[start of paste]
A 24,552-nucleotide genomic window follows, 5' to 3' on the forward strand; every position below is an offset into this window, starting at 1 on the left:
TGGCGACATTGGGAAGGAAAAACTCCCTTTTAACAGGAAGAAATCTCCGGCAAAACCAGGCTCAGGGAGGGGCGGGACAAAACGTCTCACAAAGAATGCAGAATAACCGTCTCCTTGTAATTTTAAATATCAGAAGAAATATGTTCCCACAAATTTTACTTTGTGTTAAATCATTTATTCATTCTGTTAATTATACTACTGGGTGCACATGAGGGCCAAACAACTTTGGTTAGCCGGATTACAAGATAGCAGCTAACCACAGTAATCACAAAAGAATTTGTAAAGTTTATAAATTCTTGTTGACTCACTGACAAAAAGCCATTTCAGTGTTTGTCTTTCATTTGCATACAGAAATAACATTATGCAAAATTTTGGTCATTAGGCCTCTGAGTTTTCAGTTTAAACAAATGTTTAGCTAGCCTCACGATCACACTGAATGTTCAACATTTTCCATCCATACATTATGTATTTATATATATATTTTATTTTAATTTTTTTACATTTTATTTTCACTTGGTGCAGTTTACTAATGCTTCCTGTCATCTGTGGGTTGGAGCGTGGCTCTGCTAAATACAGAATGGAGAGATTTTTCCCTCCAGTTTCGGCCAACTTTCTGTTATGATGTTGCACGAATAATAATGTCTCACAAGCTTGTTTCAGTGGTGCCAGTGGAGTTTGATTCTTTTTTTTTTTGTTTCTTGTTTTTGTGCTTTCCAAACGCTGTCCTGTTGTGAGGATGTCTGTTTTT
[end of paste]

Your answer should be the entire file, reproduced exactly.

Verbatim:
A 24,552-nucleotide genomic window follows, 5' to 3' on the forward strand; every position below is an offset into this window, starting at 1 on the left:
TGGCGACATTGGGAAGGAAAAACTCCCTTTTAACAGGAAGAAATCTCCGGCAAAACCAGGCTCAGGGAGGGGCGGGACAAAACGTCTCACAAAGAATGCAGAATAACCGTCTCCTTGTAATTTTAAATATCAGAAGAAATATGTTCCCACAAATTTTACTTTGTGTTAAATCATTTATTCATTCTGTTAATTATACTACTGGGTGCACATGAGGGCCAAACAACTTTGGTTAGCCGGATTACAAGATAGCAGCTAACCACAGTAATCACAAAAGAATTTGTAAAGTTTATAAATTCTTGTTGACTCACTGACAAAAAGCCATTTCAGTGTTTGTCTTTCATTTGCATACAGAAATAACATTATGCAAAATTTTGGTCATTAGGCCTCTGAGTTTTCAGTTTAAACAAATGTTTAGCTAGCCTCACGATCACACTGAATGTTCAACATTTTCCATCCATACATTATGTATTTATATATATATTTTATTTTAATTTTTTTACATTTTATTTTCACTTGGTGCAGTTTACTAATGCTTCCTGTCATCTGTGGGTTGGAGCGTGGCTCTGCTAAATACAGAATGGAGAGATTTTTCCCTCCAGTTTCGGCCAACTTTCTGTTATGATGTTGCACGAATAATAATGTCTCACAAGCTTGTTTCAGTGGTGCCAGTGGAGTTTGATTCTTTTTTTTTTTGTTTCTTGTTTTTGTGCTTTCCAAACGCTGTCCTGTTGTGAGGATGTCTGTTTTT